John Bull vs. Stinkomalee: the early days of UCL
By Ruth Howells, on 20 February 2012
In 1825, a group of men that included Whigs, reformers and lawyers came together to found a university in London aimed at those excluded from the two established English universities Oxford and Cambridge – where teachers and students were required to be subscribing Anglicans.
To mark the anniversary of UCL’s foundation on 11 Feb 1826 – when it went by its original name the University of London – this lunch hour lecture by Professor Rosemary Ashton (UCL English Language & Literature) looked at the opposition to the new university among Tory politicians and journalists, especially in the ultra-Tory newspaper John Bull.
The new university was designed to have “all the leading advantages of the two great universities” and “no barrier to the education of any sect”. The intention was to exclude theological teaching from the curriculum and have no form of religious test for entrance.
The media ‘against’
John Bull took against the idea with vitriol and had a longstanding campaign to ridicule those behind it. Sweeping, exaggerated warnings of threat to church and state were driven by a fear of working-class revolution in the vein of the French model.
The paper found a number of ways to imply that the institution was disreputable. The curriculum was mocked and a joke prospectus dubbed the university the “Cockney College”, instructing “butchers in geometry”.
The fact that it was to be built on former wasteland was a very big stick to beat it with and led to the nickname “Stinkomalee”. John Bull also poked fun at the funding model, in which people were approached by the founders to buy shares – the implication being that this was dodgy.
The founders were all too aware of the kinds of accusations which would be thrown at them. Henry Brougham, who became the university’s “prime mover”, was one of the most talked about and caricatured people in society at that time – appearing in almost every edition of the satirical magazine Punch.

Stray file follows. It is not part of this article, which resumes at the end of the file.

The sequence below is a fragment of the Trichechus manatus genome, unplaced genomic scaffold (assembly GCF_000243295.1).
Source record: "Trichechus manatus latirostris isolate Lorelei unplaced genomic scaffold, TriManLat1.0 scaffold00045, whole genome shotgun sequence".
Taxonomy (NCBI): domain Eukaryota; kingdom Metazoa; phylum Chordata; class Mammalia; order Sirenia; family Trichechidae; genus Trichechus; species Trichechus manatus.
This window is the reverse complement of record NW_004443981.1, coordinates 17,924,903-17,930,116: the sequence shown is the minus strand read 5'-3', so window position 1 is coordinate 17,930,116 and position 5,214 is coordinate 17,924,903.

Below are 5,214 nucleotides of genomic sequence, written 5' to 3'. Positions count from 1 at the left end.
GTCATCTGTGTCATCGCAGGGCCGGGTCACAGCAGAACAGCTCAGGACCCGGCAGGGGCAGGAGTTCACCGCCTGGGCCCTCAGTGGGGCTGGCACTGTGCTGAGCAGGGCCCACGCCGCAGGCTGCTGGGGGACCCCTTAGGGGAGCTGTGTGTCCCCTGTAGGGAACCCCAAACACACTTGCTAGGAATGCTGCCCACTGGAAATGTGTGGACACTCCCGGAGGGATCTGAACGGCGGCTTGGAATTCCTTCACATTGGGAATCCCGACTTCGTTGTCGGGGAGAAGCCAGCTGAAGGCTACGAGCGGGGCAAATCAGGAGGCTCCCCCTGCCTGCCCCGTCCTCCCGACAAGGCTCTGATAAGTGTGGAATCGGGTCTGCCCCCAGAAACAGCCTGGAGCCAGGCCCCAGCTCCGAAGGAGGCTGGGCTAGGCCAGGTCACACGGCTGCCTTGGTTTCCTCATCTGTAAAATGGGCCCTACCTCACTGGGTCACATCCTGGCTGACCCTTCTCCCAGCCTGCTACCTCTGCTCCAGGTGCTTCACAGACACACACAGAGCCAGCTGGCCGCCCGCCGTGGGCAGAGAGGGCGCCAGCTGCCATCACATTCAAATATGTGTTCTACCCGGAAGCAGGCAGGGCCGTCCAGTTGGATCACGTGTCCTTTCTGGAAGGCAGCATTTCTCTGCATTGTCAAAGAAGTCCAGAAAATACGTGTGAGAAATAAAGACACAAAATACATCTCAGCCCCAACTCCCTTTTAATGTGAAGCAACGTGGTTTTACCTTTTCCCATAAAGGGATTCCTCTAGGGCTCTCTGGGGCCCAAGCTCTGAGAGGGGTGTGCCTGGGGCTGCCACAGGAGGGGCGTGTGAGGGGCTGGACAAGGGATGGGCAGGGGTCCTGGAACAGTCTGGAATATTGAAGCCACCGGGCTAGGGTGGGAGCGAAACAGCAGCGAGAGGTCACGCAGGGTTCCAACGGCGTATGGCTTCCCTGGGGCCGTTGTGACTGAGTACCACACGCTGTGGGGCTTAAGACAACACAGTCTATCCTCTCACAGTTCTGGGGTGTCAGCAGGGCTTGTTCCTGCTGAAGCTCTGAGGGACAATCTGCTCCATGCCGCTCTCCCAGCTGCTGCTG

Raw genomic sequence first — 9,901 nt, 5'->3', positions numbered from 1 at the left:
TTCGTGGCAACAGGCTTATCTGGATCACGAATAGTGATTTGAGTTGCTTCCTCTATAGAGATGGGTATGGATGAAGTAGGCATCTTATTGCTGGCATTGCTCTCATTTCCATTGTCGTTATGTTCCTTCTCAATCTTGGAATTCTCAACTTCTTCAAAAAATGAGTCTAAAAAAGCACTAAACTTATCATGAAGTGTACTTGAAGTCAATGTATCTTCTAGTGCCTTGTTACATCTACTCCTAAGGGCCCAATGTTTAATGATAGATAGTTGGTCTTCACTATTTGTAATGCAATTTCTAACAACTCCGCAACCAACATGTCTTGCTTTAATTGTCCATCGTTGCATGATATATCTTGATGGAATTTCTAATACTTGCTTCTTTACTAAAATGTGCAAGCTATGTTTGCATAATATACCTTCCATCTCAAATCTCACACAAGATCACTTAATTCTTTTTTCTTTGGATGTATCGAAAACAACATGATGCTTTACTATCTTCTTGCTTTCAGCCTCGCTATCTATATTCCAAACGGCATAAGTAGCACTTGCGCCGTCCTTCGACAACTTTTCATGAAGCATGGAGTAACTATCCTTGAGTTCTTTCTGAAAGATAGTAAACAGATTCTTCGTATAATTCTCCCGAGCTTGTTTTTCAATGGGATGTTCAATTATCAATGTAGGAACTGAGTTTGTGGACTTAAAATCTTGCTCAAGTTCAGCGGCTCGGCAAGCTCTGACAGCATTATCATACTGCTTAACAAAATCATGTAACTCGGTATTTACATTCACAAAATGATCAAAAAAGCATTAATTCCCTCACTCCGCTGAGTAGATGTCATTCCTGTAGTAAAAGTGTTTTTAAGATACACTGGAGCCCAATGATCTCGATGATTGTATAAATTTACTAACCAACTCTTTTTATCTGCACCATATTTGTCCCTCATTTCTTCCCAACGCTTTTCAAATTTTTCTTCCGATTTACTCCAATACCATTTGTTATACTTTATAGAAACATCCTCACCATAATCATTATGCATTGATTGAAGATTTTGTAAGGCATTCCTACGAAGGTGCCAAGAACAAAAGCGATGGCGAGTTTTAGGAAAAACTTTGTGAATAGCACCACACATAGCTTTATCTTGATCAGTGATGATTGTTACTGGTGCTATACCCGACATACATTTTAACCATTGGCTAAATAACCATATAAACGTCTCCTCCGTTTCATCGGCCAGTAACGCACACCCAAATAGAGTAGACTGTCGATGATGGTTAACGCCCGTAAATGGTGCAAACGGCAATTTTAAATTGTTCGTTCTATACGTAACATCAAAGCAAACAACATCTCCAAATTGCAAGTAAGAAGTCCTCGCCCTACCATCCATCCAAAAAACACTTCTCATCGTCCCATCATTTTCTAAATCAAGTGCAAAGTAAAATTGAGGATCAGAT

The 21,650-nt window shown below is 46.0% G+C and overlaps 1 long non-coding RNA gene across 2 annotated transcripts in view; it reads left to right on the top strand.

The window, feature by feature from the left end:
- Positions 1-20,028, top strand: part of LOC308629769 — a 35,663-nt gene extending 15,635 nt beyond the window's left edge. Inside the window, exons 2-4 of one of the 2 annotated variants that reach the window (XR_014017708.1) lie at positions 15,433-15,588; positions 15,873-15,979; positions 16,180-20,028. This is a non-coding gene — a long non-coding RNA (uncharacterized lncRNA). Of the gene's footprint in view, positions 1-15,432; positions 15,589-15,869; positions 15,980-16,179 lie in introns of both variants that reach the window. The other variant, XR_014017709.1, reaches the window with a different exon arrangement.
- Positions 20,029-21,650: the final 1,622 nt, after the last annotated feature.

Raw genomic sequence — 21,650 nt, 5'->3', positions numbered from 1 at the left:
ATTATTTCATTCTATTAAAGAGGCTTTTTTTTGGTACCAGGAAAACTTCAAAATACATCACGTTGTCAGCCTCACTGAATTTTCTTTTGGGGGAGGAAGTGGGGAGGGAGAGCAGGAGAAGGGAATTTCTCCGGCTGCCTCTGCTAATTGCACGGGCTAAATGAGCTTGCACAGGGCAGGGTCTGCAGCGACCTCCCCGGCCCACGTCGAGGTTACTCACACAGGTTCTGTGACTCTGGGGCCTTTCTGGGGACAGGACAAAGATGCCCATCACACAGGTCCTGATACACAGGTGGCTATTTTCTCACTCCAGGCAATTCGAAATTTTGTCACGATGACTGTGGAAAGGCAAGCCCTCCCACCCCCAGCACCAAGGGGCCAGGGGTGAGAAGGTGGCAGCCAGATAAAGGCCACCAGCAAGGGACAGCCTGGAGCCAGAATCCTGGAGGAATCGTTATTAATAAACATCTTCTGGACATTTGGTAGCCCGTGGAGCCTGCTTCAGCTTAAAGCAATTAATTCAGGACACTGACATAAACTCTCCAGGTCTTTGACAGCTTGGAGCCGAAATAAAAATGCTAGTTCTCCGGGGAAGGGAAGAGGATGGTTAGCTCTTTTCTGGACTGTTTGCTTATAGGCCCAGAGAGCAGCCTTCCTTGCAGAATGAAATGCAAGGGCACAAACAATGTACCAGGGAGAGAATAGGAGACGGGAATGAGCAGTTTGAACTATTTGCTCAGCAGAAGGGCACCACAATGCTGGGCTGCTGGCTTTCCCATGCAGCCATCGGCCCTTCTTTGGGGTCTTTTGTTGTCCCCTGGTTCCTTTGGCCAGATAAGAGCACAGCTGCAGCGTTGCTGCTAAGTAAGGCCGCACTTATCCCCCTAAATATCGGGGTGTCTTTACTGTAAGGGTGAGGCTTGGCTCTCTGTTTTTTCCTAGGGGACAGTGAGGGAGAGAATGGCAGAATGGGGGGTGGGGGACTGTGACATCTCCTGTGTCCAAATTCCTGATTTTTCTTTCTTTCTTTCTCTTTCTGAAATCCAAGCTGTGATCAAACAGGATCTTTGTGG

The media ‘for’
In contrast to John Bull, The Times was broadly supportive. The paper carried reports of early meetings of the founders and said that the “metropolitan university” would remove the “ignominy” of London having no university of its own.
A big advantage of studying medicine at the university was positioned as access to London’s teaching hospitals – something Oxford and Cambridge didn’t have to the same extent.
The first intake of students to the University of London began in October 1828. Despite the progressive ethos, it was still only men at this point, with women joining in 1878. The institution was the first to admit women on the same terms as men.
The Scottish model
Interestingly, the university was aimed at people in London and positioned as cheaper to attend than Oxford and Cambridge, as students could stay at home whilst studying. There was a suggestion that young men would be less likely to be led astray by drinking and gambling if that were the case.
This model was very much in line with the Scottish higher education system, where institutions like Edinburgh and Glasgow tended to cater for young men living at home.
Indeed, Professor Ashton observed that the university was “stuffed with Scots” in the early years. Some of the founders were Scottish themselves and others had studied in Scottish institutions because they were outside the church. The new University of Virginia, established by British colonialists in the US, was also a model.
In August 1828, The Times reported that the building was nearing completion, although there was not enough money to build the wings until the 1870s. William Wilkins’ neoclassical design, seen as “pagan architecture”, was in part responsible for yet another nickname: the “godless institution of Gower St.”
I found the parallels with the snobbery and fear still associated with ‘newer universities’ almost 200 years later extremely interesting, as well as in terms of the social mobility and access arguments still raging in higher education today.
An audience member asked an interesting question about the bones found last year under the quad (subject of an upcoming exhibition), and what John Bull might have made of them. Professor Ashton said that, as the paper had been keen to paint medical students as grave robbers, it would have been right up their street.
Image: “The London University” as drawn by Thomas Hosmer Shepherd and published in 1827/28 (Source: Wikimedia Commons)